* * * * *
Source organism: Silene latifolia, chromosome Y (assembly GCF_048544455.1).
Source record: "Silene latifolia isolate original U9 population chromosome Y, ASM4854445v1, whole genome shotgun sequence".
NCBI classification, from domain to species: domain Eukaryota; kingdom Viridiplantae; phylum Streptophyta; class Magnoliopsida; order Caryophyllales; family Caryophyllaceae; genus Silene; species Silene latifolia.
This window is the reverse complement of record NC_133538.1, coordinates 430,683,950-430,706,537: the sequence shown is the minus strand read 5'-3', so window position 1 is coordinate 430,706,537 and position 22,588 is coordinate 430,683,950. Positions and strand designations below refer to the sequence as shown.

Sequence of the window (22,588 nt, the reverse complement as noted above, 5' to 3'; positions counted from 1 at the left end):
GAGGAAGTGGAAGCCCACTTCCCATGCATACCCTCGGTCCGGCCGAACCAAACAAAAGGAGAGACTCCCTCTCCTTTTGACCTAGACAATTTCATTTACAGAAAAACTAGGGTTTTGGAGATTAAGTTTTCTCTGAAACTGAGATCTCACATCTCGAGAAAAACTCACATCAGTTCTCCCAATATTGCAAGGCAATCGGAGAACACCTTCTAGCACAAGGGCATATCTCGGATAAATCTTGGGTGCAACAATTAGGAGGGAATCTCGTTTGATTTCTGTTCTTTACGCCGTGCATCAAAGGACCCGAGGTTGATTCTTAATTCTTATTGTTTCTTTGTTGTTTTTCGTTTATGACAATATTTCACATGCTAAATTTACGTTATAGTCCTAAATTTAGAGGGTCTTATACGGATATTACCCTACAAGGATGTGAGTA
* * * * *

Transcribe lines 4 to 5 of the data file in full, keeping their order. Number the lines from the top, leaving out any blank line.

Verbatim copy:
This window is the reverse complement of record NC_133538.1, coordinates 430,683,950-430,706,537: the sequence shown is the minus strand read 5'-3', so window position 1 is coordinate 430,706,537 and position 22,588 is coordinate 430,683,950. Positions and strand designations below refer to the sequence as shown.

Sequence of the window (22,588 nt, the reverse complement as noted above, 5' to 3'; positions counted from 1 at the left end):